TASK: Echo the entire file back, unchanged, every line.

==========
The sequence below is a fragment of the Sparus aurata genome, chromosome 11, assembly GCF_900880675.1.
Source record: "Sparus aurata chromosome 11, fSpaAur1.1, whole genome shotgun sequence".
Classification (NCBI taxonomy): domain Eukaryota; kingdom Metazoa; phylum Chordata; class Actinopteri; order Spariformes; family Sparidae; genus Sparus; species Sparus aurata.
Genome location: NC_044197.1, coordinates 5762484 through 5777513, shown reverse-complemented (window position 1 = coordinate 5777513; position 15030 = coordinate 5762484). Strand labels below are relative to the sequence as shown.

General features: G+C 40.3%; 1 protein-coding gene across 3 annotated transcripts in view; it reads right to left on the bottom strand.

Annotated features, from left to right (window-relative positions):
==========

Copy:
The sequence below is a fragment of the Sparus aurata genome, chromosome 11, assembly GCF_900880675.1.
Source record: "Sparus aurata chromosome 11, fSpaAur1.1, whole genome shotgun sequence".
Classification (NCBI taxonomy): domain Eukaryota; kingdom Metazoa; phylum Chordata; class Actinopteri; order Spariformes; family Sparidae; genus Sparus; species Sparus aurata.
Genome location: NC_044197.1, coordinates 5762484 through 5777513, shown reverse-complemented (window position 1 = coordinate 5777513; position 15030 = coordinate 5762484). Strand labels below are relative to the sequence as shown.

General features: G+C 40.3%; 1 protein-coding gene across 3 annotated transcripts in view; it reads right to left on the bottom strand.

Annotated features, from left to right (window-relative positions):